Max Chilton’s motor racing career has been filled with highs and lows but, having found a home in North America’s IndyCar series, there is now a need to start delivering results.
The 28-year-old bowed out of Formula One in 2014 and has since set about establishing himself as the fastest Briton in America. This weekend he will embark on his fifth season in IndyCar and he is not only targeting stronger results but a win at the prestigious Indy500, which he came so close to in 2017.
“We nearly won the biggest race in the world a couple of years ago,” Chilton tells City A.M. “I was a lap down after 30 laps to [Fernando] Alonso; 40 odd laps later I was leading the thing. I went on to lead it for 54 laps – more than anyone else.”
He ultimately finished the 500-mile race in fourth, while Alonso failed to finish at all. But that is the nature of one of the most challenging races on the planet.
“Everyone has a chance because that race comes down to strategy and keeping out of trouble,” he says. “It’s going from London to Land’s End and back in two-and-a-half hours.”
While the Indy500 is the standout race, there are another 16 on the calendar and, after a disappointing 2019, Chilton and his team, Carlin, need of better results or risk dropping out.
“Our target as a team is to get a podium,” the Surrey-born racer says. “You can’t be in racing if you aren’t getting results.”
It will be impossible for Chilton to win the championship, however, as he refuses to compete on the oval circuits – bar the Indy500 – for safety reasons. It means he will miss four races and has caused a stir in America.
“It’s a life decision. The road and street courses are what I was brought up on and love, but I’m going to do the Indy500 because it’s the biggest race in the world and people treat it with respect,” he says.
“You get two weeks practice, so it takes certain elements of risk out of it. The oval racing I’ve stopped, you get two days to practice, qualify and race, and people go all out for a couple of days and that’s where the accidents tend to happen.”
This season’s implementation of a so-called Aeroscreen to protect the car’s cockpit, which was designed by Red Bull as an alternative to F1’s Halo, has not changed Chilton’s mind.
“I don’t mind people judging me,” he says. “You have keyboard warriors on Twitter. But if you say ‘get in that and do those speeds with people not treating others with respect’, they would probably go with my decision.”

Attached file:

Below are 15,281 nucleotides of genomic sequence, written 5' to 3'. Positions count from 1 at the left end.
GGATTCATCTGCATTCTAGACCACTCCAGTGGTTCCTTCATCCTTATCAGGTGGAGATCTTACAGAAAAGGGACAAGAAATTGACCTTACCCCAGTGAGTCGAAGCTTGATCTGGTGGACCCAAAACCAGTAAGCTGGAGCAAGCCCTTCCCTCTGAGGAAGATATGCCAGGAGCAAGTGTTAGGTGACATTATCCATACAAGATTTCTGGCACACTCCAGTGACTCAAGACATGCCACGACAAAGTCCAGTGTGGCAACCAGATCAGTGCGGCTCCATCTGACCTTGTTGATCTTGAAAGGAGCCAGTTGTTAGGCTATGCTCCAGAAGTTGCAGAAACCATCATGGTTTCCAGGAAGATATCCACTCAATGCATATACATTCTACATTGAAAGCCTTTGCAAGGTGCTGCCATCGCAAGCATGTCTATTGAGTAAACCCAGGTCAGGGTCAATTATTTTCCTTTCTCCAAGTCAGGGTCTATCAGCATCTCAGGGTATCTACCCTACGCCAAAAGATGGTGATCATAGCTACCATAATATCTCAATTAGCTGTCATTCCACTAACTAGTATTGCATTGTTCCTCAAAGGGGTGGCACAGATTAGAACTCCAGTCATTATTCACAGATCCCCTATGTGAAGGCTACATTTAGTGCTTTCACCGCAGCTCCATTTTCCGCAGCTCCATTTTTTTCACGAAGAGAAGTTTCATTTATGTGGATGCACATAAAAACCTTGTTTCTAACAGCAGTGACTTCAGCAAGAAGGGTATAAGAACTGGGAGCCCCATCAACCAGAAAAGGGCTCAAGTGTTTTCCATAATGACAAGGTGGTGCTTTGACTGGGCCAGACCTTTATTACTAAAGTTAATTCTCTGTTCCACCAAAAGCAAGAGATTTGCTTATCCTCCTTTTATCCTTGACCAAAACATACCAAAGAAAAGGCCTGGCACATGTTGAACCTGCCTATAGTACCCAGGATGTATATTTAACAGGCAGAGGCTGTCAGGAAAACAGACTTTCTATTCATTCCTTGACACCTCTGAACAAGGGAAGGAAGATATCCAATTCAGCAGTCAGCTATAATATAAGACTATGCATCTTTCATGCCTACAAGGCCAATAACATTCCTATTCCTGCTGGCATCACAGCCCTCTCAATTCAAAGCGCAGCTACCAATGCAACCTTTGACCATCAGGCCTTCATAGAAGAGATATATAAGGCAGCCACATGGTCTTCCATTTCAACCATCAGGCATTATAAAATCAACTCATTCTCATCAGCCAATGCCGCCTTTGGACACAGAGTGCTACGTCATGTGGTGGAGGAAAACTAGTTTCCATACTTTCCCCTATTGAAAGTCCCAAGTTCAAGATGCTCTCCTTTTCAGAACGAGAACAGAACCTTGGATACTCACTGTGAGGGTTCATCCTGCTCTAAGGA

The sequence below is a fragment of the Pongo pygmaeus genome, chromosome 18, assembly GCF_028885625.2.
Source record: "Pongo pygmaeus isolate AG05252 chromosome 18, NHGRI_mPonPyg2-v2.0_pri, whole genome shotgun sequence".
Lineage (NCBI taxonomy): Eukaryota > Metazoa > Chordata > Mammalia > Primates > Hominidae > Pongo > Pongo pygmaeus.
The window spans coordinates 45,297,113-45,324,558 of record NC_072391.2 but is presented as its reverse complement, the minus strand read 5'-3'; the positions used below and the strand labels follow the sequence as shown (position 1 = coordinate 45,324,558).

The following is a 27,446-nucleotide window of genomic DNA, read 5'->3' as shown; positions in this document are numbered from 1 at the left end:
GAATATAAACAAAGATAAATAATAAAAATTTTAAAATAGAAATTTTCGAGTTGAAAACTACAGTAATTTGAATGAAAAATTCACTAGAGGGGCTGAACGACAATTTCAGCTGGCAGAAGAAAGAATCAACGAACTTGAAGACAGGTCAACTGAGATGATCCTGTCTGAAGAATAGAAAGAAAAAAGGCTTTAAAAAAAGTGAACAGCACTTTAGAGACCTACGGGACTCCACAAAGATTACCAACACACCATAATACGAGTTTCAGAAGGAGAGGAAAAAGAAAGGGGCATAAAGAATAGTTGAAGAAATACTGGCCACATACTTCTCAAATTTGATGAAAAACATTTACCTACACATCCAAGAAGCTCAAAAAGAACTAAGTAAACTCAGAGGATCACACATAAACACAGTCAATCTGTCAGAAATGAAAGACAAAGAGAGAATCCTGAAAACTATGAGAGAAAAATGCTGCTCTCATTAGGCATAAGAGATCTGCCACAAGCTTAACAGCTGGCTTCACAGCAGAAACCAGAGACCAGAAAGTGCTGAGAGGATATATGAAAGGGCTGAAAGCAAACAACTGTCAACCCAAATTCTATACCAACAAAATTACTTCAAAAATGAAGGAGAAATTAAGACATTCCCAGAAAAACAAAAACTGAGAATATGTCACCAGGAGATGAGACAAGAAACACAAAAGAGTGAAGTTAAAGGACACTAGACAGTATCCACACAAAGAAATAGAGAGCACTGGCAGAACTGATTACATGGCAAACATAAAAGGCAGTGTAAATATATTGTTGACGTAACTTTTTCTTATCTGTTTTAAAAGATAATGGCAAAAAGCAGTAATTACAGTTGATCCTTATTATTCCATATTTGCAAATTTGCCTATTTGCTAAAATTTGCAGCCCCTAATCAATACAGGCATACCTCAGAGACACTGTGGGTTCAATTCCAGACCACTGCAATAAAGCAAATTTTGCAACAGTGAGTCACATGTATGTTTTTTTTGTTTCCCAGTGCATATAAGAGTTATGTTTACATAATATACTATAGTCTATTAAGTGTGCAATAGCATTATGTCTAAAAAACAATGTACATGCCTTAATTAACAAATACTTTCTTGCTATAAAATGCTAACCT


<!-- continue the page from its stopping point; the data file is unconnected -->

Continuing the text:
Jules Bianchi’s death
Although he says it isn’t a factor, his concerns are more understandable given that his ex-F1 team-mate Jules Bianchi died as a result of a freak accident at the 2014 Japanese Grand Prix. Their Marussia team went bust and Chilton’s final F1 race came at the following grand prix in Russia.
“Definitely not the way I wanted to end my career in Formula One,” he said. “Russia was really difficult, obviously we chose not to run Jules’s car. It was the weirdest weekend of my motorsport career. It was a shock to everyone and opened my eyes. It was like going back to the killer years in F1. It’s something I hope never to have to go through again.”
Chilton has started a couple of businesses, including a car storage facility and property management company, with one eye on his post-racing career. However, he still intends to race for the foreseeable future.
While he is happy in IndyCar, he would “love to do Le Mans again” and “wouldn’t say no” to Formula E. The door is also very much open for a return to F1 – just not to “a back field car”.
Exciting time for F1
However, he believes it is a “really exciting” time for the series, which is also due to begin this weekend, as Lewis Hamilton goes in search of a record-equalling seventh world title.
“What I secretly hope is Hamilton matches [Michael] Schumacher’s seven titles, Mercedes calls it quits and then Hamilton has to go and win with another team [to break the record],” he says.
While a return to what Chilton still calls “the pinnacle of motorsport” appears unlikely, he has found himself at home in the “more competitive” series across the Atlantic, even if it does mean a lot of flying to and from his Surrey base.
“F1 gave me the best years of my career; for the experiences, the places, the people,” he says. “But am I enjoying what I’m doing now more? Yes.”